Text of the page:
Make attainable goals.

Make attainable goals.

In 2019, Census data showed that 24% of young adults consider themselves financially independent by the age of 22.

But this doesn’t happen overnight. Every goal needs to have a consistent path that’s attainable. Here’s how!What are financial goals?A financial goal is any plan that you set that affects your money. These can either be short-term or long-term in nature. For example, you might want to set aside $1,000 every month for vacation you're planning, or building a corpus for your retirement fund. The timeframe of this goal is just as important as the end goal itself. This keeps you focused and accountable to yourself.

Write your goals down

When you put pen to paper, it makes you subconsciously tied down to that goal. We write things that are important because our minds tend to think of them as tangible, fixed statements. Since your brain tricks you to believing that this is serious stuff, chances are you'll achieve them!

So, go ahead and make that commitment to yourself by putting it down in writing. Once you have done that, you need to ensure that it's visible somewhere. So paste it on your refrigerator door or your desk. The more you see it, the more you'll want to work towards it.

Goals need to be specific

"I want to get financially independent." Or "I want to travel." Sure, these are pretty cool blanket statements, but they're not getting you anywhere.

A financial goal needs to have these three things:

  • A timeframe
  • An amount you're saving towards
  • A roadmap

Now let's try that again. "I want to be financially independent in 5 years for which I will $60,000. I will get there by putting aside $ 12,000 a year i.e. $1,000 a month."

Sounds so much more attainable, right?

Measure progress

Okay, now we're done with the easy part. Setting the goal, putting in a timeframe. But there's something more. You need to make sure that you're hitting those goals on time. Saving up that $12,000 in one shot might seem impossible, but bringing it down to $1,000 a month? That seems doable.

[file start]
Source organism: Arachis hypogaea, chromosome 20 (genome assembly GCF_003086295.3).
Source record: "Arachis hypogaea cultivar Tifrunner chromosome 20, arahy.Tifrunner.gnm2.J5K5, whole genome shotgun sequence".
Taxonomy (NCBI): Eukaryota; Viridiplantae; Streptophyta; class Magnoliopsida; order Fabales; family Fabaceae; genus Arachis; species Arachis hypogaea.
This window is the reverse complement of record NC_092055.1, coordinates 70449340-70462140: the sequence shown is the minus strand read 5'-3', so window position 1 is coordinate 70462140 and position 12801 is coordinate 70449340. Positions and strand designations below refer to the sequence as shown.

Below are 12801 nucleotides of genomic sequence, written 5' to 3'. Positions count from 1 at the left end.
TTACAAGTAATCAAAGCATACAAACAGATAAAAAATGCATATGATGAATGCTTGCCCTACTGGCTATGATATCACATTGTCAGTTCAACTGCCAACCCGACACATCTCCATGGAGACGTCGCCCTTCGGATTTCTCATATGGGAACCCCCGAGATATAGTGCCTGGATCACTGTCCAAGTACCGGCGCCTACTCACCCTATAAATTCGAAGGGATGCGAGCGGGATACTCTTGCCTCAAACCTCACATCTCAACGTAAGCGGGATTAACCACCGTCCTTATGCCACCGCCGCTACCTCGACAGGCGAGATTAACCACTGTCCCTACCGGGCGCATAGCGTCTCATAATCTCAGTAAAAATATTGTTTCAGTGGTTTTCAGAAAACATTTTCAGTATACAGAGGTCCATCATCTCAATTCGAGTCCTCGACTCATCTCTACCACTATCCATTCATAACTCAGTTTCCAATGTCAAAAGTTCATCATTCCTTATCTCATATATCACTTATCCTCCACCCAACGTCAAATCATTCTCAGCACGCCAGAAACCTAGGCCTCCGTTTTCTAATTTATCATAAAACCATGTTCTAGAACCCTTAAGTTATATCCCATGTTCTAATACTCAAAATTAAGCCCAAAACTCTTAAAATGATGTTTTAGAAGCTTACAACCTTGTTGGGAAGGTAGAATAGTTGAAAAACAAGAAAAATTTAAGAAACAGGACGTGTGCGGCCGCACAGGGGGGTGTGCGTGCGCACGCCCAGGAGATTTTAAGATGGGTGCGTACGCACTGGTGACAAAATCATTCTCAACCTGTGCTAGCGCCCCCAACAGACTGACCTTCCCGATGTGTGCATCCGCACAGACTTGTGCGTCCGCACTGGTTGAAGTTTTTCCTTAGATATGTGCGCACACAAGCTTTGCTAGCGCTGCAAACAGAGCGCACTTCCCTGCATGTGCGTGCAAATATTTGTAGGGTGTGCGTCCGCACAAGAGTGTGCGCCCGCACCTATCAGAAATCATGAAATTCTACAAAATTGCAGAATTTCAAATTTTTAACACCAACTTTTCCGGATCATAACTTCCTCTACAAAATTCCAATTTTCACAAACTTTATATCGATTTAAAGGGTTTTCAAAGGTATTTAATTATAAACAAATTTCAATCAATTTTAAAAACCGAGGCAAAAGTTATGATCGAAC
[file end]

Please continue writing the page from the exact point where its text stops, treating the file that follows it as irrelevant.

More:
So ensure that you're on track. If you're falling behind, ensure that you're taking into account what's making you fall short and compensate towards this, or move things around to make the goal work for you.

Deadlines matter

Time is all that we have, and all that we don't. Will you ever really reach your goals if they aren’t time-sensitive? Someday doesn't really get you anywhere. You need to give yourself a deadline and make it reasonable but also challenging.

Don't make it exhausting. Then you'll end up giving up.

Dream your dream

When everyone around you is making their dream come true, it's easy to get sucked into the idea that you too, want the same thing. But with financial goals, you should be mindful that everyone lives a different lifestyle. So you've gotta choose one that works for you.

Do you have commitments? How's your situation with debt? How good is your credit history? Are you paying loans at the moment? These are just some of the questions to keep in mind while ensuring that you're setting the right expectations. Especially for yourself.


  • Break things down into actionable, achievable goals:

All financial goals need to have the following things - A specific purpose, a time frame and a roadmap.
For example: I need to finish building an emergency fund by the end of 2023 for which I will have to save $500 every month.

  • Get out of debt as soon as possible: At the end of the day, you do not want to be paying high interest fees. So try paying off debt well within the time frame or work towards doing so by keeping a fixed repayment amount every month.
  • Save and then spend: It is always important to build yourself a financial safety net. This is going to be possible only if you learn to save before you spend any of your money.
  • Learn to say No!: Yup! It’s tough especially when you look at those tempting sales, but remember, every dollar not spent is every dollar saved.
  • Sleep over purchases: Impulsive purchases are never a good idea. Never! If you really like something, keep it aside and think over it. Do you still feel the same way about it after 24 hours? If something is on discount, would you have still bought it if it were on the full price? Taking a step back can help nudge you in the right direction.